In the long term, the policies contained within Bowman’s bill can develop the administrative capacities of the government to engage in more democratic economic planning. As Sicora put it, “One objection to price controls is that they’re hard to do, and that our government has lost the capacity to do that kind of economic planning. This bill allows us to start rebuilding that capacity.”
“During and after WWII,” Bowman explained to me,
when labor unions, women’s groups, and consumer activists came together and fought for the Office of Price Administration, they talked about it as a form of democratic control over our economy: it was a grassroots check on profit-making and a way of helping to steer investment, to make sure everyone had what they needed. Their opponents were terrified of how popular the agency was. We need that kind of democratic mobilization to guide our economy today.
Legislation as an Organizing Tool
Given Congress’s current composition, it’s unlikely that the Emergency Price Stabilization Act will quickly pass. Nevertheless, both Bowman’s office and the unions and organizations that back the bill see ongoing opportunities to build support for the legislation and for specific pro-worker policies contained within it. The congressman’s office incorporated input from endorsing organizations and economic experts when it drafted the bill. Now it’s working collaboratively with those groups and unions to advance the bill and specific price regulations around rent, food, and utilities.
The Homes Guarantee campaign sent a memo to the administration outlining the executive actions and agency actions that the administration could pursue to regulate rent prices. Raghuveer told me that it’s organized meetings between tenants and the White House administration and has had discussions with the National Economic Council and the HUD secretary:
We’ve done all the things that are within our purview from the outside to push for more meaningful action from the White House. We know that it’s more likely to be responsive when that kind of pressure is not just coming from outside groups but also coming from elected leaders like those who are in Congress.
National Nurses United’s political director, Kenneth Zinn, thinks that Bowman’s bill “should be seen as part of a bigger, multifaceted effort to call attention to these big systemic issues.” He explained: “That’s all for the good if you combine those efforts with the Medicare for All movement. Then we actually have a chance to deal frontally with the health care prices’ spiraling.”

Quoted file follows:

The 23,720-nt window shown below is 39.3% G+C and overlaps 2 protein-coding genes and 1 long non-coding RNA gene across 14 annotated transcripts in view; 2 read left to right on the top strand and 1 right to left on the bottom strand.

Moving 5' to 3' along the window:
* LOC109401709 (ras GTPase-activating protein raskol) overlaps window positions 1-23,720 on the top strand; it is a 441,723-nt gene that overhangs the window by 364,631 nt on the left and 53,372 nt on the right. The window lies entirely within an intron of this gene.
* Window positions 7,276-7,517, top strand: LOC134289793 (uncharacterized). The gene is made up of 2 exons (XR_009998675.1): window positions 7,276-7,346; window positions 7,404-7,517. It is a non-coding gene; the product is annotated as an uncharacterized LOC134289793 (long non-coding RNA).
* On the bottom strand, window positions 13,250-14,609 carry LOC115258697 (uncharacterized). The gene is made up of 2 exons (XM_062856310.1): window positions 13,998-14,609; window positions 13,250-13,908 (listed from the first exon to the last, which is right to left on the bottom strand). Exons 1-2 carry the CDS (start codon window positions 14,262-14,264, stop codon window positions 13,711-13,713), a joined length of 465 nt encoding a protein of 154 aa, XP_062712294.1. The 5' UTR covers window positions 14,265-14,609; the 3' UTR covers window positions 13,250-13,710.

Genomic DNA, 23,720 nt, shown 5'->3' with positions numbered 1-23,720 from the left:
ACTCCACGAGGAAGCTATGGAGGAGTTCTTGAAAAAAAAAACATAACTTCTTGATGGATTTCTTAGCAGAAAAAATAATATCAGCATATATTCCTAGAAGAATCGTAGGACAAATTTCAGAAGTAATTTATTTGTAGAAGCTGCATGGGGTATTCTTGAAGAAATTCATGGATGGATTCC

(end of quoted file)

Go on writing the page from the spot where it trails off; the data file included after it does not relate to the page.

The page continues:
The United Electrical, Radio and Machine Workers of America (UE), another supporter of the bill, has instituted a national education campaign around the issue of inflation. Kari Thompson, the union’s education director, has been running workshops for the union titled “Inflation: Why It’s Here and How to Fix It Without Losing Jobs.”
The goal, she told me, “is to change how people are talking about inflation. There were real losses during the pandemic, and the question is who pays for them.”
Shifting the discourse has practical implications for organizing efforts. UE members are thinking a lot about inflation, Thompson explained, but they’re also thinking about it
on the other end of things, in terms of what we negotiate for. We have had some pretty good contract settlements with wage increases over the past year that are higher than folks are used to seeing. But if you run the numbers, they don’t actually keep pace with what inflation is this year.
Bowman’s bill, many of its supporters expressed to me, could provide an organizing opportunity and present an alternative narrative about inflation. More than that, it pushes the envelope on what we should be demanding. Inflation has been used as a political weapon to beat back desperately needed public spending (as we saw with the transformation of Build Back Better into the Inflation Reduction Act). The Left needs to put forward an alternative economic path.
“It’s really easy to say that things are bad,” Thompson said. “And it’s so much harder to have an alternative. Bowman’s bill offers that alternative. There’s a better way to challenge the price changes that people are experiencing right now.”